She's always knowing something she's not supposed to.
Is this sentence correct? Why? Why not? Are we dealing with a so called "present progressive"?
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Sounds perfectly fine to me, though I can see why you are asking. The reason why progressive aspect is not normally used with verbs such as know is that normally they already express a state of continuity on their own and just don't need this. Using them with progressive aspect is normally redundant.
But not in this case. Here we are dealing with a progressive that expresses repetition, not continuity in the strong sense. (See the Wikipedia article. It's currently the last example under "Common uses".) This repetition is in no way inherent in the verb know, and therefore a priori (ignoring the pragmatics discussed in the next paragraph) you should stress it by using the progressive if and only if you would do the same if you used the alternative formulation find out about something.
On the other hand, the way we analyse grammar is not always so logical. Many of us (or just some of us? see discussion) have an internal censor who applies rules such as "know doesn't take progressive aspect" mechanically. This can lead to some native speakers outright rejecting the construction. Even for the others, the rarity of the progressive of know makes the construction stronger. For these two reasons it is best to use the repetition progressives of know and similar verbs more sparingly than those of other verbs - only when you really want to stress the repetitions because they frustrate you. The fact that most native speakers get this right intuitively contributes further to the rarity of the progressive of know. (Some statistics.)
PS: The following example provided by Rathony is even more tricky:
She's always knowing something she's not supposed to know.
?She's always knowing something she's not supposed to be knowing.
Suppose we have already decided that the first progressive ("always knowing") is just what we want to say in the current context. Now how about the second? Should we use "supposed to know" or "supposed to be knowing"?
At first I wasn't completely sure, but after some analysis I would say "supposed to be knowing" is very likely ungrammatical, and even if it were grammatical, then it would only be appropriate to express such a great deal of frustration that grammaticality probably wouldn't matter anyway.
Now it turns out that the verbs in relative clauses such as "[that] she's not supposed to know" generally don't automatically agree with the main clause verbs (with respect to tense and aspect). This is because the coupling between main clause and relative clause is too loose to permit this. Conversely, non-defining relative clauses are generally used as if they were fully equivalent to the two main clauses that result from a purely mechanical substitution. The relative clause in question is defining, but let's pretend it isn't and make the substitution anyway:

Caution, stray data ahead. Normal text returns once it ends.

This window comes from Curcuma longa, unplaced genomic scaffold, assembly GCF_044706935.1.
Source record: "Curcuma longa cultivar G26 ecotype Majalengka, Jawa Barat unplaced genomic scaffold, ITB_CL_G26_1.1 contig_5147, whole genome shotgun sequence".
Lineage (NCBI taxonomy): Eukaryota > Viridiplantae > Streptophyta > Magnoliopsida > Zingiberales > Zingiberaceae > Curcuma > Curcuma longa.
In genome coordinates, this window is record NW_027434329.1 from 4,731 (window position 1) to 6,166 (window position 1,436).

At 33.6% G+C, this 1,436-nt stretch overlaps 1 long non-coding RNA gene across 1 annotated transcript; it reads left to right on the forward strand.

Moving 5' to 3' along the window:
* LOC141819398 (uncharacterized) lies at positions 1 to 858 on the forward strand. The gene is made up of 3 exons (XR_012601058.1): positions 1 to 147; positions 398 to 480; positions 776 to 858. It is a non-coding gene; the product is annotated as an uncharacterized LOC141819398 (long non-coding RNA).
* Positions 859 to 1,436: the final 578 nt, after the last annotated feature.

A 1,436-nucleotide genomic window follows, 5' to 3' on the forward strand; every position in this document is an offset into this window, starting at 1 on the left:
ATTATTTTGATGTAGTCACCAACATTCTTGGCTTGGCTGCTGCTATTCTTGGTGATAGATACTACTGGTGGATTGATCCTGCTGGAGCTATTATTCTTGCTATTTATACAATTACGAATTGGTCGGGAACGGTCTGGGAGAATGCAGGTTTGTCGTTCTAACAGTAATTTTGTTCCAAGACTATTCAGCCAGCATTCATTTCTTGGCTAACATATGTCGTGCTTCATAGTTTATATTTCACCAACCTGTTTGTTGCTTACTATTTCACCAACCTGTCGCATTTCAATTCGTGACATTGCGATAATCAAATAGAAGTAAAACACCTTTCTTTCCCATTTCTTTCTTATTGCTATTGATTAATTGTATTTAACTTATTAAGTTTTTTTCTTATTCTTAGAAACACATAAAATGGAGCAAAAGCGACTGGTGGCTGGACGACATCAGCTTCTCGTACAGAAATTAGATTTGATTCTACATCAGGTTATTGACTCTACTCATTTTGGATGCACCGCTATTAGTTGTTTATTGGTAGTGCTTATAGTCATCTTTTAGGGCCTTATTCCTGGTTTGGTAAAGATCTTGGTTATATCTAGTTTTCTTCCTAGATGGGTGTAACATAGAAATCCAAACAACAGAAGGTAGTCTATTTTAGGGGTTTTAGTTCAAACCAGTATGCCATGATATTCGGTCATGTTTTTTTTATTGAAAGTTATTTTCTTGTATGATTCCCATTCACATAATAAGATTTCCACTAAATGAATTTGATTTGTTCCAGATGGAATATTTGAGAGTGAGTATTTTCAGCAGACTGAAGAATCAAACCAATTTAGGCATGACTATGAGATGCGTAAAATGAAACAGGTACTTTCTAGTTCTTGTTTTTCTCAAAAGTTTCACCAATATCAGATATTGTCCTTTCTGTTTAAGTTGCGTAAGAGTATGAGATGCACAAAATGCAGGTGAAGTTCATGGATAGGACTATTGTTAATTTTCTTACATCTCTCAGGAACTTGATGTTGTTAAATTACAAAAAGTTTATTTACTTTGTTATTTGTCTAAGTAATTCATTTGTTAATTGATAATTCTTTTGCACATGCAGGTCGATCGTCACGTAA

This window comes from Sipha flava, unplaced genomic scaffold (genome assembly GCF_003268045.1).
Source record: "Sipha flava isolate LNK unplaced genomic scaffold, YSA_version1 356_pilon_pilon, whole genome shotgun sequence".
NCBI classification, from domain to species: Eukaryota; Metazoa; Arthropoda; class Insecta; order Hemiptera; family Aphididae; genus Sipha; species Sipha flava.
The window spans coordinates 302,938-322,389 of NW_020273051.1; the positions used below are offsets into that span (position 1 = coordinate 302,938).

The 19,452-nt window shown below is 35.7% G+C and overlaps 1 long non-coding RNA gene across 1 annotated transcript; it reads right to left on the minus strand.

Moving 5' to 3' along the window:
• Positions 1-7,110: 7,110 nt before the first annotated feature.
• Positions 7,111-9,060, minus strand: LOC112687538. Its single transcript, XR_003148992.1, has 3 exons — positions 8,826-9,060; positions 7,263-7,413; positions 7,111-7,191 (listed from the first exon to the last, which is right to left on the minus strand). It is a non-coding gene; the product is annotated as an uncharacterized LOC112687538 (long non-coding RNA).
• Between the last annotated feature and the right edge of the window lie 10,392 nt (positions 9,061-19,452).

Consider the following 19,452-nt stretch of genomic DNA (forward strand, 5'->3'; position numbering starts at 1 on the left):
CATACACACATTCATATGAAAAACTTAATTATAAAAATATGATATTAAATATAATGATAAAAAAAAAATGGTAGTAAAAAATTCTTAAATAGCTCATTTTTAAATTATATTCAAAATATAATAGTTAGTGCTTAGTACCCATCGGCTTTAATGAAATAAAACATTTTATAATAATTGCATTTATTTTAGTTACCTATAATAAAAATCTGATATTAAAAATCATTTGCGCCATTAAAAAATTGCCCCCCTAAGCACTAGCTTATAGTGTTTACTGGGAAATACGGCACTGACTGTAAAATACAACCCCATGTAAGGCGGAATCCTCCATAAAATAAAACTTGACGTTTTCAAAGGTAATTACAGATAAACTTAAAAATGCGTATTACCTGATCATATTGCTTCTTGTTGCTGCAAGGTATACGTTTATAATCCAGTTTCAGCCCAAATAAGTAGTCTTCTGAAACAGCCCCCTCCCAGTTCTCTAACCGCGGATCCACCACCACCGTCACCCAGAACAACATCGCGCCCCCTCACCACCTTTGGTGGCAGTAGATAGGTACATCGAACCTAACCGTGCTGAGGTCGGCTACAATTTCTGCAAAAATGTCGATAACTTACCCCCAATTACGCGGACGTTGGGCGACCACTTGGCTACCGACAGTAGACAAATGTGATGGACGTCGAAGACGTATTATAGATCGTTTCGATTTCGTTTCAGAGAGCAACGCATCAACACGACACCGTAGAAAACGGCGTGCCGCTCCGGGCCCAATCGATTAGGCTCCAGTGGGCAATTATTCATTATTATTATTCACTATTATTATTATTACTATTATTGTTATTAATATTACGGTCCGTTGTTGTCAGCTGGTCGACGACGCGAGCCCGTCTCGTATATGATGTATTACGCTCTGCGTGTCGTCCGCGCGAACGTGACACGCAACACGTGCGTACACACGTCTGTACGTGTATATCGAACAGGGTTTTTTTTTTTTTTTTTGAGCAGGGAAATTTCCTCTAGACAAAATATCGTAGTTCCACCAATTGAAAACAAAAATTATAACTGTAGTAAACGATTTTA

She's always knowing something. She's not supposed to know it.
She's always knowing something. ?She's not supposed to be knowing it.
Since the infinitives in the second sentences may still be complicating matters, let's get rid of them:
She knows it. But this is not right.
*She is knowing it. But this is not right.
The first sentence in the second example is ungrammatical. (That does not mean that it is wrong under all circumstances. Most rules of grammar can be broken when we use language creatively in order to express very unusual thoughts such as the state of mind of an Alzheimer's patient. "Right now she is knowing that she never had a child, but yesterday she wasn't. She thought I was her grandson." I wouldn't do this in a single sentence because it's too distracting, but in a longer text about the same person it might be appropriate to do it each and every time.)
But it doesn't follow automatically that "She's always knowing something she's not supposed to be knowing" is ungrammatical. It took some effort to find out that technically it shouldn't be grammatical, and the way language works, the various red herrings taken together make it more likely that someone would say this, and less wrong if they do. Add to this the exasperation of someone who has to witness that she keeps knowing what she shouldn't know, and a single progressive just may not feel strong enough. It is then natural to make the relative clause agree in aspect so that it also carries the frustration. (Even though technically it has nothing to do with it.)
If people talk like that often enough, it becomes grammatical. The progressive of know is probably too rare to test this, but we could try to test it with sentences like this:
She is always eating things she shouldn't eat.
?She is always eating things she shouldn't be eating.
We could search for similar sentences in a large corpus and for each try to measure the degree of frustration and find out the scope of the statement in the relative clause. Examples:
She is always eating things she shouldn't eat. Socks, paper clips, once even a screwdriver.
She is always eating things she shouldn't be eating. But eating my passport at the airport gate? This time she's gone too far!